Like every Australian, I will be forever grateful for those that have fought for our country.
The sacrifice of young men and women, leaving to fight a war to keep Australians safe and to preserve this great country and way of life.
As the obituary for Frank Leslie Nicholls, a soldier killed on the second day of the battle at Anzac Cove, stated;
“He gave his life for his country and for his country’s honour.”
The stories of brave men and women, in some cases young teenagers, paying the ultimate sacrifice.
Stories of brothers enlisting together, but only one coming home.
Children orphaned. Women widowed, or never able to marry the love of their life.
Men who faced horrors we could never imagine, and if they came home from War, carried the physical and mental scars for a life time.
As contained in the diary of Ralph Goode stated;
“The fun begins. Landed under fire, our boys routed the Turks out with the bayonet but lost heavily. Have had all the excitement I want. I was hit twice by shrapnel, a scratch on the cheek and a spent one in my clothes. A bullet went through a tin I was filling my water bottle out of.”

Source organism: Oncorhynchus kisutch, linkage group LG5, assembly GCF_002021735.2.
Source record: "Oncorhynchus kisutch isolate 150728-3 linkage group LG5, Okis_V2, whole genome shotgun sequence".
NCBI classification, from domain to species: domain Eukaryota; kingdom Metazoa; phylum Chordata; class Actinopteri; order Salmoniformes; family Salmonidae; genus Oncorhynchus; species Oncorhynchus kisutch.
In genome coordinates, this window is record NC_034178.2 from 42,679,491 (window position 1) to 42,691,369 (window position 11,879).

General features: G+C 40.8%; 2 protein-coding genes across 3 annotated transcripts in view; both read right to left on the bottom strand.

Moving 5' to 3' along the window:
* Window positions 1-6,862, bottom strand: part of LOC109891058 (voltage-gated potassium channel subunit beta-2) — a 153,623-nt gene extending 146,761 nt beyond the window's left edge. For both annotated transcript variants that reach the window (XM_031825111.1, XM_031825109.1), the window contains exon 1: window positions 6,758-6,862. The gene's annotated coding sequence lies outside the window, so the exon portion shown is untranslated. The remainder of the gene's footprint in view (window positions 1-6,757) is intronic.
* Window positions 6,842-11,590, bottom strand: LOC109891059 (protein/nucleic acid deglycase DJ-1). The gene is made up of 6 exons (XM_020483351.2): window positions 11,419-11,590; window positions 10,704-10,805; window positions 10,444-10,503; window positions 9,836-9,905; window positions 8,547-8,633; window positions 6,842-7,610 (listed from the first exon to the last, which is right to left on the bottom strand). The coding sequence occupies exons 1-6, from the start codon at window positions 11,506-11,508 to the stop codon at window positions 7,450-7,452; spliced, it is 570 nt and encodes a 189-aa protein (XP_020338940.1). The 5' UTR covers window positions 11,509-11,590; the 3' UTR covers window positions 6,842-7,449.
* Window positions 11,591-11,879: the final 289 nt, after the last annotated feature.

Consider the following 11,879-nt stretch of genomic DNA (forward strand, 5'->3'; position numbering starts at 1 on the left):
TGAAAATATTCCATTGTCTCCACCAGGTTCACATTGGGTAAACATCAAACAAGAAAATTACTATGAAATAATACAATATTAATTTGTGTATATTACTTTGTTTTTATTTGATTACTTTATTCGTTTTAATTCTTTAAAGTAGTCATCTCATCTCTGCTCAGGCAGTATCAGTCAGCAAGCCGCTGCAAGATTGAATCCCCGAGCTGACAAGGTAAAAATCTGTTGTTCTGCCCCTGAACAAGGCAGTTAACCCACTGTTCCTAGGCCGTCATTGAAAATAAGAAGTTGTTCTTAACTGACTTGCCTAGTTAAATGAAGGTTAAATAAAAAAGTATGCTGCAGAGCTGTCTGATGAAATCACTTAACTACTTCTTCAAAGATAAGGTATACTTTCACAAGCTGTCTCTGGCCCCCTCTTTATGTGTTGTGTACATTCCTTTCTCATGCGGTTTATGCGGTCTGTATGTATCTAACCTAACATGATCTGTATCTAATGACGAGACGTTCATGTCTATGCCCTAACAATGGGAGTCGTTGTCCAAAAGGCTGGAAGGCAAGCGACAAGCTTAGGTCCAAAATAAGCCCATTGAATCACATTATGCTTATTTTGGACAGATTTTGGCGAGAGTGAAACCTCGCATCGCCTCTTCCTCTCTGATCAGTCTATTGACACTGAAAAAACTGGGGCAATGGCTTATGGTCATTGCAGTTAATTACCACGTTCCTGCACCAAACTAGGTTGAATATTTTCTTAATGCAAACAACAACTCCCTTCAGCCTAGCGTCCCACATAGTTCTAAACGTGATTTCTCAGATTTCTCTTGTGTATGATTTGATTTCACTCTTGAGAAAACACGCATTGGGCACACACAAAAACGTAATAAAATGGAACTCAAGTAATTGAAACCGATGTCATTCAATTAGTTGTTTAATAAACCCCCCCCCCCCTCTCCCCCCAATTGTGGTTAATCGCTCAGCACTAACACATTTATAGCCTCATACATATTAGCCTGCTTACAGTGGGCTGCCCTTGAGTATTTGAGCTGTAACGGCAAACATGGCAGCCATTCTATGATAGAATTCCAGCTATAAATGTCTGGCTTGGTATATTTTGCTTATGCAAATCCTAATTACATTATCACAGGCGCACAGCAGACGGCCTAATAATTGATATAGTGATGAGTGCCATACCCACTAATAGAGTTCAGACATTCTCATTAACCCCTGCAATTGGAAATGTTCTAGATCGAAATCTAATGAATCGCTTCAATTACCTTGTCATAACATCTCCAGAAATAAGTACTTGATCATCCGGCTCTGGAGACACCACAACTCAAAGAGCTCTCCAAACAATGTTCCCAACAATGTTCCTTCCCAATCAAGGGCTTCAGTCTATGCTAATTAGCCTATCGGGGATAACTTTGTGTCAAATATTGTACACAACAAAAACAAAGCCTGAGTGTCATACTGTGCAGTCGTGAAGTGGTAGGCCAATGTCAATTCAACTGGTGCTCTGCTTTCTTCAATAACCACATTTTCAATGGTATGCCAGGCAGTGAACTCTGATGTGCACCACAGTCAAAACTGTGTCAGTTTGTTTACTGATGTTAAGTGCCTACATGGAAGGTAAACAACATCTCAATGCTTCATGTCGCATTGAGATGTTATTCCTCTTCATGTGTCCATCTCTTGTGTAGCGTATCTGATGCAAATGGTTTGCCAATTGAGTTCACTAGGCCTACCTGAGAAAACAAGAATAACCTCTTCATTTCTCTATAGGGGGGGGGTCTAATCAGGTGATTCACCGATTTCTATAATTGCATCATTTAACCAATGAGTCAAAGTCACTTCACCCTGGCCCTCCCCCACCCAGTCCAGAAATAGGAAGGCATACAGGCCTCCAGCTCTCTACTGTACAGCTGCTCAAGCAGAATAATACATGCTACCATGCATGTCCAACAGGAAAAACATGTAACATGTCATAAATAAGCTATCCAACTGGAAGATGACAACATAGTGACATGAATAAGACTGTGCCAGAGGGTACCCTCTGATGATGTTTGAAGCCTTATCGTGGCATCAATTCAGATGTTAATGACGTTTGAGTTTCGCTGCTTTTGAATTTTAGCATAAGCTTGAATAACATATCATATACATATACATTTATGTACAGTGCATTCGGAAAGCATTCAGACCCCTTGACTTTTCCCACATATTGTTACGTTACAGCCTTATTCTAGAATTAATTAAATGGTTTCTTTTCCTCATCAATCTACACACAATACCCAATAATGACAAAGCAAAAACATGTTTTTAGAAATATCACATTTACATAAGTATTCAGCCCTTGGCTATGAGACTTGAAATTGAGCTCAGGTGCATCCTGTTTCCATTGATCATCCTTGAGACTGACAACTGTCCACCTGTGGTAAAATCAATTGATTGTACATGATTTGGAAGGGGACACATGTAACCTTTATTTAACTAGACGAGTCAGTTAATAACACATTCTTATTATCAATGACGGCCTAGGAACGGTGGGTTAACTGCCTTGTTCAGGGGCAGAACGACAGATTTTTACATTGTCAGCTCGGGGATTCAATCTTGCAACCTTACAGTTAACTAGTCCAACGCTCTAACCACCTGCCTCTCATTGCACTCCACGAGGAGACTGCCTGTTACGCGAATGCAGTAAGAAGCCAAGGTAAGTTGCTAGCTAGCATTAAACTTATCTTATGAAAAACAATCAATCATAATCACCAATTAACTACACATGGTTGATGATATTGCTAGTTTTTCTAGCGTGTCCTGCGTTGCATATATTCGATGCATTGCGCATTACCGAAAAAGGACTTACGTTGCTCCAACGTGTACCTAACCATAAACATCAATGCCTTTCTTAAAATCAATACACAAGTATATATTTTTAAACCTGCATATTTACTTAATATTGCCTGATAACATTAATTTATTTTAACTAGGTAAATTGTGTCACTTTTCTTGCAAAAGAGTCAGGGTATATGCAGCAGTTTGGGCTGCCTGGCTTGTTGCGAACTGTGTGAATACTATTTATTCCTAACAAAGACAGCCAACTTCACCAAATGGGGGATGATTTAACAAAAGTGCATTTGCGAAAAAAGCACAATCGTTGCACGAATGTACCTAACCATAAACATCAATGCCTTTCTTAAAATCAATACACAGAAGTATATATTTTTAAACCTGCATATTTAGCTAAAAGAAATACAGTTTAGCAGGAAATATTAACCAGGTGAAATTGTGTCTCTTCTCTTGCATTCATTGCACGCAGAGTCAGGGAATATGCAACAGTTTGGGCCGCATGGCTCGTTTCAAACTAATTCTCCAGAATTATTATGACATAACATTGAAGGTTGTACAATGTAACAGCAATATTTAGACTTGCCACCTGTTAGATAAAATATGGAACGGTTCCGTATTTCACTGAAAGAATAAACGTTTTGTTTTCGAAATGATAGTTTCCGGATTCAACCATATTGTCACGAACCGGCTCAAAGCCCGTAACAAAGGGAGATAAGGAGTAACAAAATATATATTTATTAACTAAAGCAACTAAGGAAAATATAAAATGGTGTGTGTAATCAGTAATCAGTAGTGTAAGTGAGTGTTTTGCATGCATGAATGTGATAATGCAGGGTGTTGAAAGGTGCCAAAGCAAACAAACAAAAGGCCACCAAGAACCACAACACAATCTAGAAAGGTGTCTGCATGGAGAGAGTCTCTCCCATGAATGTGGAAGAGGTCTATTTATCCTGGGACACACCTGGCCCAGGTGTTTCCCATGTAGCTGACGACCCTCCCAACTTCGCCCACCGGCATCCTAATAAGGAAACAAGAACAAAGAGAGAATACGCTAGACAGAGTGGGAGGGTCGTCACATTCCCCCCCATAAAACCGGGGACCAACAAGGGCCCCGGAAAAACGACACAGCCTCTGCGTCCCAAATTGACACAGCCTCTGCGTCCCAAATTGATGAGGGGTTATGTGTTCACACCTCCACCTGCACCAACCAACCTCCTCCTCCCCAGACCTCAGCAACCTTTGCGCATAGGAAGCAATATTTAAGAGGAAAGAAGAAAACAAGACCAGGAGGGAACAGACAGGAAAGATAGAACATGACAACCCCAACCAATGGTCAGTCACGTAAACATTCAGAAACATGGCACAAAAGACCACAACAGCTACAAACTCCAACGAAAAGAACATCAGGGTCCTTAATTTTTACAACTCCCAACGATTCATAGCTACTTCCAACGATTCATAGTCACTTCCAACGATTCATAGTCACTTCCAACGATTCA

I myself feel a great deal of gratitude and debt to these men and women. And I pray that we as a country never forget the importance of honouring Anzac Day and the spirit of the Anzacs continue for generations to come.
As Arthur Bourke OAM highlights that the spirit of Anzac is not confined to the battlefield, nor is it something that can be seen.
"It is a powerful driving sensation that can only be felt. It is a feeling that burns in the heart of every Australian and New Zealand countryman. A warm, tender, fiery, even melancholy ideal that nurtures intense patriotism in the innermost soul of everybody."